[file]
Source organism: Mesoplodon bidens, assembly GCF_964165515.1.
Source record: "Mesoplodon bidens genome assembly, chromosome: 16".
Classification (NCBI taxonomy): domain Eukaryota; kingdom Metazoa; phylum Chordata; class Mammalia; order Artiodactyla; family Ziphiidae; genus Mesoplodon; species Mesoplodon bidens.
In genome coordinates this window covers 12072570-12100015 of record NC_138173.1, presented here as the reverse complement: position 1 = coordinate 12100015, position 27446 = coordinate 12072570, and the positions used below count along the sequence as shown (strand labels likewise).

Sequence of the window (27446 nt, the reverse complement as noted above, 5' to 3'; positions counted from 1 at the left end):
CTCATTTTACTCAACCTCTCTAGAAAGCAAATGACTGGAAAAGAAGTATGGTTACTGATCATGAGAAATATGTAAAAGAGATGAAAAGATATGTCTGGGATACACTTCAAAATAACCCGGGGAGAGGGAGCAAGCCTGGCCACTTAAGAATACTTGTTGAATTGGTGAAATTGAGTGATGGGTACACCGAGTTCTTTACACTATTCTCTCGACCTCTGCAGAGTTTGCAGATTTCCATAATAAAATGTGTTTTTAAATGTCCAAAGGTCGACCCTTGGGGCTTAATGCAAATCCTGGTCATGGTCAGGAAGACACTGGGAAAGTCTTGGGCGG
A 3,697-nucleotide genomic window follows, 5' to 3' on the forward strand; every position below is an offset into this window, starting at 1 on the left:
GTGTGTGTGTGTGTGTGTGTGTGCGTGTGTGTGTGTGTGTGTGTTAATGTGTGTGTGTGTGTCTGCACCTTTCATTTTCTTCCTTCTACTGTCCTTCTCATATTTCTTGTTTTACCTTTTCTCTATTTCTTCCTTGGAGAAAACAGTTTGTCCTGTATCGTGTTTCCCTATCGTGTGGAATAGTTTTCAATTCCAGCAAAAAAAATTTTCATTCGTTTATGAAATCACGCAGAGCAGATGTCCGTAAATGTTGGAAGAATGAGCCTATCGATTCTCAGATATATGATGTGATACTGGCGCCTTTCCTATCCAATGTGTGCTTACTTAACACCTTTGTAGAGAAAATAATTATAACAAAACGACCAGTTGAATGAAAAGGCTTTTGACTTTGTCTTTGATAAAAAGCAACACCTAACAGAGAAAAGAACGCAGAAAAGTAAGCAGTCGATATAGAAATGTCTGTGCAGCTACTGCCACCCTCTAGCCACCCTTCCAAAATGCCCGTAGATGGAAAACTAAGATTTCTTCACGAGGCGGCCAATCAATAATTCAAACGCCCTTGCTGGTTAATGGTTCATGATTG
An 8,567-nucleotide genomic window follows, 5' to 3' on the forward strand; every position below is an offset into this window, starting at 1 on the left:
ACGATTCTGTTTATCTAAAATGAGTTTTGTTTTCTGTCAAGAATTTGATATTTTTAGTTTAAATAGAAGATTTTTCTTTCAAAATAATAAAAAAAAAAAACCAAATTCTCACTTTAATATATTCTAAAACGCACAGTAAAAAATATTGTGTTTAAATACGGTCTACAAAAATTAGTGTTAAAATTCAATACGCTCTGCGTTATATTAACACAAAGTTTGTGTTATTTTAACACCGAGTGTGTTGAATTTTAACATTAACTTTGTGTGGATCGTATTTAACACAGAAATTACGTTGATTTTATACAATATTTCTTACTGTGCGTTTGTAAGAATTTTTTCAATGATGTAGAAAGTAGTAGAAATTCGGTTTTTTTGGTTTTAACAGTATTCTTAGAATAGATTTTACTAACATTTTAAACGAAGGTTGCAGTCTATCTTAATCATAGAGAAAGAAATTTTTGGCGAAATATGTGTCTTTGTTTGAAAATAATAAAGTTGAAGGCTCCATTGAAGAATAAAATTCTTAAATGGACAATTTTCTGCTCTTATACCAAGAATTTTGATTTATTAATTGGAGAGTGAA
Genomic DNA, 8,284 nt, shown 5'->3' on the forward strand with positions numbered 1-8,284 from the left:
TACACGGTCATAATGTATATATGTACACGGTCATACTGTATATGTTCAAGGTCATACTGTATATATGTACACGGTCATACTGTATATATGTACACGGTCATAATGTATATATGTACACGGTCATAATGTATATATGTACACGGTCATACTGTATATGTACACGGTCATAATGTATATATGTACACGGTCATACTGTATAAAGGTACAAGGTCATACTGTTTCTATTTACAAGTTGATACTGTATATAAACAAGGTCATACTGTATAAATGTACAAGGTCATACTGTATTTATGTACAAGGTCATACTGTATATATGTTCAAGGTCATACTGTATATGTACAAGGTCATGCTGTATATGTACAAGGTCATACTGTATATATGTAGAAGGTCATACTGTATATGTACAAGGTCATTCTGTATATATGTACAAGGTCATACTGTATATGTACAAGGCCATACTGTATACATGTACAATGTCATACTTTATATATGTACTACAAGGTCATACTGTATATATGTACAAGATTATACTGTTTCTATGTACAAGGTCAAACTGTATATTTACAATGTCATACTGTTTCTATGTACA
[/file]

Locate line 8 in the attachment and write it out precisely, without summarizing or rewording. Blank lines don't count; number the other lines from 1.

GTGTGTGTGTGTGTGTGTGTGTGCGTGTGTGTGTGTGTGTGTGTTAATGTGTGTGTGTGTGTCTGCACCTTTCATTTTCTTCCTTCTACTGTCCTTCTCATATTTCTTGTTTTACCTTTTCTCTATTTCTTCCTTGGAGAAAACAGTTTGTCCTGTATCGTGTTTCCCTATCGTGTGGAATAGTTTTCAATTCCAGCAAAAAAAATTTTCATTCGTTTATGAAATCACGCAGAGCAGATGTCCGTAAATGTTGGAAGAATGAGCCTATCGATTCTCAGATATATGATGTGATACTGGCGCCTTTCCTATCCAATGTGTGCTTACTTAACACCTTTGTAGAGAAAATAATTATAACAAAACGACCAGTTGAATGAAAAGGCTTTTGACTTTGTCTTTGATAAAAAGCAACACCTAACAGAGAAAAGAACGCAGAAAAGTAAGCAGTCGATATAGAAATGTCTGTGCAGCTACTGCCACCCTCTAGCCACCCTTCCAAAATGCCCGTAGATGGAAAACTAAGATTTCTTCACGAGGCGGCCAATCAATAATTCAAACGCCCTTGCTGGTTAATGGTTCATGATTG